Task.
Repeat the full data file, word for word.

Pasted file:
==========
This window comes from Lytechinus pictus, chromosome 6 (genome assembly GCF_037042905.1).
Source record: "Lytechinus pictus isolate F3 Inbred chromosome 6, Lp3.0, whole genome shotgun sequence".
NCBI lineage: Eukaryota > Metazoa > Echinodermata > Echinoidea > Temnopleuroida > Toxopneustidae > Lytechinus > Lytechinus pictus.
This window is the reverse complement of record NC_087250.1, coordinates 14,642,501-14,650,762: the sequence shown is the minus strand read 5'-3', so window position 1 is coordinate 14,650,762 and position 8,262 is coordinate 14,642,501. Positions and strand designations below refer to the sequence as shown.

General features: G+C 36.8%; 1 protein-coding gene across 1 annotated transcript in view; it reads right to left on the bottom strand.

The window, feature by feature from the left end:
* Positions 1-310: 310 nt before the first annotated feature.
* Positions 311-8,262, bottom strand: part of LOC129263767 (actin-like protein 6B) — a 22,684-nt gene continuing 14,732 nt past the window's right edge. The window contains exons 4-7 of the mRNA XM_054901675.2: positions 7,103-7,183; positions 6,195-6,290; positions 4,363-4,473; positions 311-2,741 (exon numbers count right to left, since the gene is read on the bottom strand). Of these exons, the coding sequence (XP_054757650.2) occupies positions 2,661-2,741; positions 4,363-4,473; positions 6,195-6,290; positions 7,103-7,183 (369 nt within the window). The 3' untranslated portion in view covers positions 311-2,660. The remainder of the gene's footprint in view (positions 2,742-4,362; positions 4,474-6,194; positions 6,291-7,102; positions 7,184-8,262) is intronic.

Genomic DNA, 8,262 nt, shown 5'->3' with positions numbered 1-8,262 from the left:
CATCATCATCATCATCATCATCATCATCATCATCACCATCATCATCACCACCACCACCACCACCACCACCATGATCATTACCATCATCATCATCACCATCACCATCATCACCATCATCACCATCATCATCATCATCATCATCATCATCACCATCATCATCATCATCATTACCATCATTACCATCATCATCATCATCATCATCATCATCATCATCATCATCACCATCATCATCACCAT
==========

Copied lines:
This window comes from Lytechinus pictus, chromosome 6 (genome assembly GCF_037042905.1).
Source record: "Lytechinus pictus isolate F3 Inbred chromosome 6, Lp3.0, whole genome shotgun sequence".
NCBI lineage: Eukaryota > Metazoa > Echinodermata > Echinoidea > Temnopleuroida > Toxopneustidae > Lytechinus > Lytechinus pictus.
This window is the reverse complement of record NC_087250.1, coordinates 14,642,501-14,650,762: the sequence shown is the minus strand read 5'-3', so window position 1 is coordinate 14,650,762 and position 8,262 is coordinate 14,642,501. Positions and strand designations below refer to the sequence as shown.

General features: G+C 36.8%; 1 protein-coding gene across 1 annotated transcript in view; it reads right to left on the bottom strand.

The window, feature by feature from the left end:
* Positions 1-310: 310 nt before the first annotated feature.
* Positions 311-8,262, bottom strand: part of LOC129263767 (actin-like protein 6B) — a 22,684-nt gene continuing 14,732 nt past the window's right edge. The window contains exons 4-7 of the mRNA XM_054901675.2: positions 7,103-7,183; positions 6,195-6,290; positions 4,363-4,473; positions 311-2,741 (exon numbers count right to left, since the gene is read on the bottom strand). Of these exons, the coding sequence (XP_054757650.2) occupies positions 2,661-2,741; positions 4,363-4,473; positions 6,195-6,290; positions 7,103-7,183 (369 nt within the window). The 3' untranslated portion in view covers positions 311-2,660. The remainder of the gene's footprint in view (positions 2,742-4,362; positions 4,474-6,194; positions 6,291-7,102; positions 7,184-8,262) is intronic.

Genomic DNA, 8,262 nt, shown 5'->3' with positions numbered 1-8,262 from the left:
CATCATCATCATCATCATCATCATCATCATCATCACCATCATCATCACCACCACCACCACCACCACCACCATGATCATTACCATCATCATCATCACCATCACCATCATCACCATCATCACCATCATCATCATCATCATCATCATCATCACCATCATCATCATCATCATTACCATCATTACCATCATCATCATCATCATCATCATCATCATCATCATCATCACCATCATCATCACCAT